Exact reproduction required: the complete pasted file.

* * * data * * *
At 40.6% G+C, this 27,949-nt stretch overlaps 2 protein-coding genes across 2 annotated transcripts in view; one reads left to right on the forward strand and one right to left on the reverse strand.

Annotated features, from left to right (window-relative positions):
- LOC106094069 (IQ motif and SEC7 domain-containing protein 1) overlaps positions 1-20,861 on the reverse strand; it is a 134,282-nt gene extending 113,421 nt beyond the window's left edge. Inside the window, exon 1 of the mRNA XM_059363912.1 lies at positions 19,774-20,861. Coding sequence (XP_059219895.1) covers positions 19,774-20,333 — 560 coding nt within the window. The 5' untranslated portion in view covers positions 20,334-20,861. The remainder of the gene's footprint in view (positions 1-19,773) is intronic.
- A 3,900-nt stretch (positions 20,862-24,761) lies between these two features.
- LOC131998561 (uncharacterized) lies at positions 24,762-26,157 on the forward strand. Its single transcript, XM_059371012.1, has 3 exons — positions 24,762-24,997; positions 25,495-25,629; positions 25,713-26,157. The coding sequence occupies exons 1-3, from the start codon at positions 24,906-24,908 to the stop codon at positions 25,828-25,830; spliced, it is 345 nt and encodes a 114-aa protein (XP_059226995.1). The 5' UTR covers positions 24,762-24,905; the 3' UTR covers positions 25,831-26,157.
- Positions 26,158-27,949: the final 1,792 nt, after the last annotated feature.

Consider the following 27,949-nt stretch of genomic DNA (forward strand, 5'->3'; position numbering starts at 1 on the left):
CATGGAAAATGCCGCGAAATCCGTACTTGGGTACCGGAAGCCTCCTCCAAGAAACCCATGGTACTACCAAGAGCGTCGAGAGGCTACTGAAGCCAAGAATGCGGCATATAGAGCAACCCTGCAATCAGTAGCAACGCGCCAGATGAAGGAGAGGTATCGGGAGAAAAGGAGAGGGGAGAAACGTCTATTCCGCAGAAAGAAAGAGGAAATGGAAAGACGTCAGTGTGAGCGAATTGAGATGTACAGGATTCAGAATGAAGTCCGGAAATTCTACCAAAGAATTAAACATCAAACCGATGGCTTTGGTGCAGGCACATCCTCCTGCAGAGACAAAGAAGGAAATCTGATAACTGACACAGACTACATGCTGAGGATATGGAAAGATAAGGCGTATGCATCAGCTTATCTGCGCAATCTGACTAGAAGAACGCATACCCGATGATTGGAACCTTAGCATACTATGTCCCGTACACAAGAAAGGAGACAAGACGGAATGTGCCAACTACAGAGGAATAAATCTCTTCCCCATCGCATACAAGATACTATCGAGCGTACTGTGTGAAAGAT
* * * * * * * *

At 40.6% G+C, this 27,949-nt stretch overlaps 2 protein-coding genes across 2 annotated transcripts in view; one reads left to right on the forward strand and one right to left on the reverse strand.

Annotated features, from left to right (window-relative positions):
- LOC106094069 (IQ motif and SEC7 domain-containing protein 1) overlaps positions 1-20,861 on the reverse strand; it is a 134,282-nt gene extending 113,421 nt beyond the window's left edge. Inside the window, exon 1 of the mRNA XM_059363912.1 lies at positions 19,774-20,861. Coding sequence (XP_059219895.1) covers positions 19,774-20,333 — 560 coding nt within the window. The 5' untranslated portion in view covers positions 20,334-20,861. The remainder of the gene's footprint in view (positions 1-19,773) is intronic.
- A 3,900-nt stretch (positions 20,862-24,761) lies between these two features.
- LOC131998561 (uncharacterized) lies at positions 24,762-26,157 on the forward strand. Its single transcript, XM_059371012.1, has 3 exons — positions 24,762-24,997; positions 25,495-25,629; positions 25,713-26,157. The coding sequence occupies exons 1-3, from the start codon at positions 24,906-24,908 to the stop codon at positions 25,828-25,830; spliced, it is 345 nt and encodes a 114-aa protein (XP_059226995.1). The 5' UTR covers positions 24,762-24,905; the 3' UTR covers positions 25,831-26,157.
- Positions 26,158-27,949: the final 1,792 nt, after the last annotated feature.

Consider the following 27,949-nt stretch of genomic DNA (forward strand, 5'->3'; position numbering starts at 1 on the left):
CATGGAAAATGCCGCGAAATCCGTACTTGGGTACCGGAAGCCTCCTCCAAGAAACCCATGGTACTACCAAGAGCGTCGAGAGGCTACTGAAGCCAAGAATGCGGCATATAGAGCAACCCTGCAATCAGTAGCAACGCGCCAGATGAAGGAGAGGTATCGGGAGAAAAGGAGAGGGGAGAAACGTCTATTCCGCAGAAAGAAAGAGGAAATGGAAAGACGTCAGTGTGAGCGAATTGAGATGTACAGGATTCAGAATGAAGTCCGGAAATTCTACCAAAGAATTAAACATCAAACCGATGGCTTTGGTGCAGGCACATCCTCCTGCAGAGACAAAGAAGGAAATCTGATAACTGACACAGACTACATGCTGAGGATATGGAAAGATAAGGCGTATGCATCAGCTTATCTGCGCAATCTGACTAGAAGAACGCATACCCGATGATTGGAACCTTAGCATACTATGTCCCGTACACAAGAAAGGAGACAAGACGGAATGTGCCAACTACAGAGGAATAAATCTCTTCCCCATCGCATACAAGATACTATCGAGCGTACTGTGTGAAAGAT